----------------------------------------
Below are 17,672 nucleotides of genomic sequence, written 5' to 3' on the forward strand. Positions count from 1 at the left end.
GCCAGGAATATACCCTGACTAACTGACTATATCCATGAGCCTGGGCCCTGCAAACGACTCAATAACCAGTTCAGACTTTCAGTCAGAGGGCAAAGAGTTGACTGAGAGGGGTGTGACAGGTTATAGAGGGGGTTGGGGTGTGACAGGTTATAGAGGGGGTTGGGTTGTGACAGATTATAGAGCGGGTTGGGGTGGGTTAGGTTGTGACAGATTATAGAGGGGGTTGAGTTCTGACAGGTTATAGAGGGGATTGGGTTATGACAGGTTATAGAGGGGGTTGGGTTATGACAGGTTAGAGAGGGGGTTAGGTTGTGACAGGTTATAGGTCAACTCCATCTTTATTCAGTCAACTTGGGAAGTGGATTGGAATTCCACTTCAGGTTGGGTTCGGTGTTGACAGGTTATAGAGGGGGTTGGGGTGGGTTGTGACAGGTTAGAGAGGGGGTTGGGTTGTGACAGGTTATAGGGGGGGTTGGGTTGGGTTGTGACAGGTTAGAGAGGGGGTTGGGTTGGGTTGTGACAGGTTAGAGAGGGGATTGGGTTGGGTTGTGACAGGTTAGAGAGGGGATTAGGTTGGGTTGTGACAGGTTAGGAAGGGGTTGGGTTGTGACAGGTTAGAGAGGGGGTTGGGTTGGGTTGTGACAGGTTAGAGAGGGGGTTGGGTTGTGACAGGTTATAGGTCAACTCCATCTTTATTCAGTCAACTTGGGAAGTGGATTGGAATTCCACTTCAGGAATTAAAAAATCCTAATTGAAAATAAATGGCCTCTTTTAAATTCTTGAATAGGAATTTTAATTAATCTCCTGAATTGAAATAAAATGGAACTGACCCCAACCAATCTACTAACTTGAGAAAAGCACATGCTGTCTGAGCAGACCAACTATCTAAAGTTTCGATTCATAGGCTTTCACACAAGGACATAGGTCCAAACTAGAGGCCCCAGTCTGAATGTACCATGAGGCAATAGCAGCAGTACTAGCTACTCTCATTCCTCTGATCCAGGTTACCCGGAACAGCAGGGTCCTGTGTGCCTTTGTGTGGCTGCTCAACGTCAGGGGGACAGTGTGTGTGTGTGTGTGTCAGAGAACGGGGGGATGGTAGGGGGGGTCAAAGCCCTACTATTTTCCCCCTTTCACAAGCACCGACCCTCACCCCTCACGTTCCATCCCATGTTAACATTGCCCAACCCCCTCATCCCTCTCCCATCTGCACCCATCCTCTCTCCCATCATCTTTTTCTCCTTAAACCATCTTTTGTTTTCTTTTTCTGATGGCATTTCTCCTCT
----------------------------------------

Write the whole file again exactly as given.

Below are 17,672 nucleotides of genomic sequence, written 5' to 3' on the forward strand. Positions count from 1 at the left end.
GCCAGGAATATACCCTGACTAACTGACTATATCCATGAGCCTGGGCCCTGCAAACGACTCAATAACCAGTTCAGACTTTCAGTCAGAGGGCAAAGAGTTGACTGAGAGGGGTGTGACAGGTTATAGAGGGGGTTGGGGTGTGACAGGTTATAGAGGGGGTTGGGTTGTGACAGATTATAGAGCGGGTTGGGGTGGGTTAGGTTGTGACAGATTATAGAGGGGGTTGAGTTCTGACAGGTTATAGAGGGGATTGGGTTATGACAGGTTATAGAGGGGGTTGGGTTATGACAGGTTAGAGAGGGGGTTAGGTTGTGACAGGTTATAGGTCAACTCCATCTTTATTCAGTCAACTTGGGAAGTGGATTGGAATTCCACTTCAGGTTGGGTTCGGTGTTGACAGGTTATAGAGGGGGTTGGGGTGGGTTGTGACAGGTTAGAGAGGGGGTTGGGTTGTGACAGGTTATAGGGGGGGTTGGGTTGGGTTGTGACAGGTTAGAGAGGGGGTTGGGTTGGGTTGTGACAGGTTAGAGAGGGGATTGGGTTGGGTTGTGACAGGTTAGAGAGGGGATTAGGTTGGGTTGTGACAGGTTAGGAAGGGGTTGGGTTGTGACAGGTTAGAGAGGGGGTTGGGTTGGGTTGTGACAGGTTAGAGAGGGGGTTGGGTTGTGACAGGTTATAGGTCAACTCCATCTTTATTCAGTCAACTTGGGAAGTGGATTGGAATTCCACTTCAGGAATTAAAAAATCCTAATTGAAAATAAATGGCCTCTTTTAAATTCTTGAATAGGAATTTTAATTAATCTCCTGAATTGAAATAAAATGGAACTGACCCCAACCAATCTACTAACTTGAGAAAAGCACATGCTGTCTGAGCAGACCAACTATCTAAAGTTTCGATTCATAGGCTTTCACACAAGGACATAGGTCCAAACTAGAGGCCCCAGTCTGAATGTACCATGAGGCAATAGCAGCAGTACTAGCTACTCTCATTCCTCTGATCCAGGTTACCCGGAACAGCAGGGTCCTGTGTGCCTTTGTGTGGCTGCTCAACGTCAGGGGGACAGTGTGTGTGTGTGTGTGTCAGAGAACGGGGGGATGGTAGGGGGGGTCAAAGCCCTACTATTTTCCCCCTTTCACAAGCACCGACCCTCACCCCTCACGTTCCATCCCATGTTAACATTGCCCAACCCCCTCATCCCTCTCCCATCTGCACCCATCCTCTCTCCCATCATCTTTTTCTCCTTAAACCATCTTTTGTTTTCTTTTTCTGATGGCATTTCTCCTCT